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Is it possible to grow your own firewood?

When it comes to keeping your fire going, you’ll often be wondering where the next batch of wood will come from – especially if you pick up dry firewood from around your property. It’s no surprise that many people who own a log burner often dream about growing their own trees or consider planting something they can chop down when they need it.

Today, we’ll explain whether you can grow your own firewood and what goes into the process of making our own logs here at our Yorkshire farm. 

So, can I grow my own firewood?

It is possible to grow your own wood, but there are some things you need to bear in mind.

Firstly, you’ll need a decent amount of land!

Secondly, you’ll need to have the right type of tree, as some grow more quickly than others.

And thirdly, you’ll need some patience!

And, even when you’ve grown and chopped the wood, that’s still not the end of the process – you’ll have to have a method of drying the wood so it’s ready to use.

How can I grow my own wood?

If you grow wood yourself, you can use a process called coppicing. This is where you plant your trees, wait for growth and cut back down to stump level when they’re dormant in the winter. This helps the trees to recover and produce new shoots.

However, bear in mind that the amount of growth (yield) you get depends on things like water, temperature, weather, light and even weeds.

Where can I grow my wood?

According to expert wood-growers, you need a patch of land that’s around 10x15m – which you’ll likely already have if you own or rent an allotment, or have a decent-sized garden or grounds. A space of this size could yield an impressive 200kg of wood each year – however, depending on how much you use your log burner, it may only be enough to get you through the winter.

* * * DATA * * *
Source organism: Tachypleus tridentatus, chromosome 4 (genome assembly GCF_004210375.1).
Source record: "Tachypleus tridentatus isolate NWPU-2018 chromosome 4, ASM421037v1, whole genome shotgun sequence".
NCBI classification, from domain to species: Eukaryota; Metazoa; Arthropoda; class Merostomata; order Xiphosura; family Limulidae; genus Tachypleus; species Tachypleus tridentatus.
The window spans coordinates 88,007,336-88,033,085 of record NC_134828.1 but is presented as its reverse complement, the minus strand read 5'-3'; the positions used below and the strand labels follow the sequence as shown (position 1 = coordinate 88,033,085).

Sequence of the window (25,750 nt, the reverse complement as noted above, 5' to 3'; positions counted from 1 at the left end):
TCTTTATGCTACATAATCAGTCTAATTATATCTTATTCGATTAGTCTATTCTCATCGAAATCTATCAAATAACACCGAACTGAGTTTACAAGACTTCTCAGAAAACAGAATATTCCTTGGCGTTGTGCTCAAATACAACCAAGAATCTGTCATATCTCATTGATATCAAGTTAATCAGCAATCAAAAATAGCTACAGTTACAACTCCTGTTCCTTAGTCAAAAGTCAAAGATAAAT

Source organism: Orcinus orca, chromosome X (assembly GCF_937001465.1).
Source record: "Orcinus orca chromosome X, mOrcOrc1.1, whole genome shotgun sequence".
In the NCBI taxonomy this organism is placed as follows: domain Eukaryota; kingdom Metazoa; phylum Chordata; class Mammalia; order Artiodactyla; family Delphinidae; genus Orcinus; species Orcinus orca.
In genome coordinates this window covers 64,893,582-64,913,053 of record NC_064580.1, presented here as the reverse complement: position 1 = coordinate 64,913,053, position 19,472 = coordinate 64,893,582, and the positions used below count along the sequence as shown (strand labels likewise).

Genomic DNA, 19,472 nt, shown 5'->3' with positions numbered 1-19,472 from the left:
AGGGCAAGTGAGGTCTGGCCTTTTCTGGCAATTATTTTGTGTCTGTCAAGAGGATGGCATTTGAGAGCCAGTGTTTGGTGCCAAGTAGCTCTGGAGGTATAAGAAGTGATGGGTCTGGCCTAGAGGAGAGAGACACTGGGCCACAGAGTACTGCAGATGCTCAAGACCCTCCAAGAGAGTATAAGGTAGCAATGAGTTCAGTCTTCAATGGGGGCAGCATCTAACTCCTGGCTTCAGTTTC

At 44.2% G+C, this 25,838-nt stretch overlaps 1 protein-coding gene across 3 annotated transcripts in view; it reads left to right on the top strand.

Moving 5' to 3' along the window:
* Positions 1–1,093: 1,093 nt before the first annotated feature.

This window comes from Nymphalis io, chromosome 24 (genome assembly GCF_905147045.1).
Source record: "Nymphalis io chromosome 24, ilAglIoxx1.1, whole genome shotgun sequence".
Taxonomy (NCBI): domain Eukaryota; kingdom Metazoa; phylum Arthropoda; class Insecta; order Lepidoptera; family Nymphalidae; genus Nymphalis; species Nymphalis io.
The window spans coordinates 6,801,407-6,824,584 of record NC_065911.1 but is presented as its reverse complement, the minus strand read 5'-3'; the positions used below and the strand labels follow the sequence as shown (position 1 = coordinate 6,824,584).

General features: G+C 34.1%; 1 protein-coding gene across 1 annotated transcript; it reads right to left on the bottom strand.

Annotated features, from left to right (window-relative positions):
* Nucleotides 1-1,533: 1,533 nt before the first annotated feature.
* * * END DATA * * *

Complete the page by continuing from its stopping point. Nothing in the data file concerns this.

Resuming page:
What kind of trees should I plant?

It can be tempting to plant a sturdy type of tree, like oak, for your self-sufficient wood-burning needs. But oak can take a whopping 10 years to mature enough for it to be cut down – and then, depending on how you dry the wood, it can take a number of years for it to be ready to use.

We’d advise on planting trees like tough willows. While willow isn’t the easiest type of wood to cut, it can grow even in poor-quality soil and an exposed location, and some people cut their trees each year.

How long will the wood take to grow?

Willow typically grows around 4m in height in the first year. It then needs to be cut back to regrow. As we’ve mentioned, many people grow willow and harvest it annually, but it’s recommended that you cut it every couple of years, if you can.

What else can I try?

Another choice for home-grown wood is poplar, which can grow up to 8m in its first year, but doesn’t usually grow as many stems as willow does – and the ones it does grow are much thinner. You won’t be able to plant as many poplar trees as willows, though, as they take up more space.

These kinds of trees are usually harvested every 5 years on average, too – so it might not be a practical choice if you need an annual supply. You could also grow trees like ash, hazel, sweet chestnut and sycamore – but would need to be prepared to wait even longer for these to grow, and need a large amount of land. 

How do I dry my wood?

You could invest in a wood kiln, or you can choose to dry it outside (a process called seasoning). Just bear in mind that it can take a long time to properly dry out your wood and it might be difficult to tell when it’s ready to use. Wood that hasn’t been dried properly can be hard to light and create a lot of smoke.

What about Logwise?

We source all our wood locally, near our farm in Yorkshire. And it’s all sustainably grown, meaning the woodland where it’s reared is sustainable (FSC certified). We’ll even be able to tell you where the wood in your order has come from, as part of our Logwise Quality Assured scheme.

Our wood comes from a mix of trees including ash, oak and birch. These are then dried naturally (seasoned) on-site, or dried in our kiln (powered by wood waste).

Finally, our softwood matures quickly and grows back fast, too – so it’s incredibly eco. 

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